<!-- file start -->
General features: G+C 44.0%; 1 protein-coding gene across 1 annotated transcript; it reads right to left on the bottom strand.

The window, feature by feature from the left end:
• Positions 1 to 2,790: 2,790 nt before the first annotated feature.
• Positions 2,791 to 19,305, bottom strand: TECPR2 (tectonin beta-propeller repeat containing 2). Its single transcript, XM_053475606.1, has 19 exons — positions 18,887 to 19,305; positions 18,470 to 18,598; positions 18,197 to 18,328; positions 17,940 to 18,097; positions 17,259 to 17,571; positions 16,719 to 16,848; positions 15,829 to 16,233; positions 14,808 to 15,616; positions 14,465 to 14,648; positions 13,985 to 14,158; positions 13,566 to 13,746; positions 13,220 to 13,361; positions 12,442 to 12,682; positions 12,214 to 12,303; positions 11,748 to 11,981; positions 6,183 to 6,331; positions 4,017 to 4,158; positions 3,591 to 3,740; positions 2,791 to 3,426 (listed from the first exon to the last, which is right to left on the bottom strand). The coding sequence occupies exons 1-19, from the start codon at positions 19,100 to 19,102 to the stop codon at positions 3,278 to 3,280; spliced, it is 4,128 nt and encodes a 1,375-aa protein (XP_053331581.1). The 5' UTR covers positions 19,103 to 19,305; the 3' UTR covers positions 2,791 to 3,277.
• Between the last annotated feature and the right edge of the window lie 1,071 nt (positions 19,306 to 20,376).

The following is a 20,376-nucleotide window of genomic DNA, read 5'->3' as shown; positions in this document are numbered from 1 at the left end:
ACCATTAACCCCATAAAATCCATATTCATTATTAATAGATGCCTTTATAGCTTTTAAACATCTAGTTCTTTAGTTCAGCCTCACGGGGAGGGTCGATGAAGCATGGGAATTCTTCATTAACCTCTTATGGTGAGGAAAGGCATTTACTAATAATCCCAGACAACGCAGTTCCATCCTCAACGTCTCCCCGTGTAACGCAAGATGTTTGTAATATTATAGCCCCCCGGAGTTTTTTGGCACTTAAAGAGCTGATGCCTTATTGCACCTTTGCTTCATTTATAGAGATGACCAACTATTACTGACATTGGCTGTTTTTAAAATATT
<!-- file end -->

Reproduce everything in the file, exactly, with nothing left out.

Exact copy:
General features: G+C 44.0%; 1 protein-coding gene across 1 annotated transcript; it reads right to left on the bottom strand.

The window, feature by feature from the left end:
• Positions 1 to 2,790: 2,790 nt before the first annotated feature.
• Positions 2,791 to 19,305, bottom strand: TECPR2 (tectonin beta-propeller repeat containing 2). Its single transcript, XM_053475606.1, has 19 exons — positions 18,887 to 19,305; positions 18,470 to 18,598; positions 18,197 to 18,328; positions 17,940 to 18,097; positions 17,259 to 17,571; positions 16,719 to 16,848; positions 15,829 to 16,233; positions 14,808 to 15,616; positions 14,465 to 14,648; positions 13,985 to 14,158; positions 13,566 to 13,746; positions 13,220 to 13,361; positions 12,442 to 12,682; positions 12,214 to 12,303; positions 11,748 to 11,981; positions 6,183 to 6,331; positions 4,017 to 4,158; positions 3,591 to 3,740; positions 2,791 to 3,426 (listed from the first exon to the last, which is right to left on the bottom strand). The coding sequence occupies exons 1-19, from the start codon at positions 19,100 to 19,102 to the stop codon at positions 3,278 to 3,280; spliced, it is 4,128 nt and encodes a 1,375-aa protein (XP_053331581.1). The 5' UTR covers positions 19,103 to 19,305; the 3' UTR covers positions 2,791 to 3,277.
• Between the last annotated feature and the right edge of the window lie 1,071 nt (positions 19,306 to 20,376).

The following is a 20,376-nucleotide window of genomic DNA, read 5'->3' as shown; positions in this document are numbered from 1 at the left end:
ACCATTAACCCCATAAAATCCATATTCATTATTAATAGATGCCTTTATAGCTTTTAAACATCTAGTTCTTTAGTTCAGCCTCACGGGGAGGGTCGATGAAGCATGGGAATTCTTCATTAACCTCTTATGGTGAGGAAAGGCATTTACTAATAATCCCAGACAACGCAGTTCCATCCTCAACGTCTCCCCGTGTAACGCAAGATGTTTGTAATATTATAGCCCCCCGGAGTTTTTTGGCACTTAAAGAGCTGATGCCTTATTGCACCTTTGCTTCATTTATAGAGATGACCAACTATTACTGACATTGGCTGTTTTTAAAATATT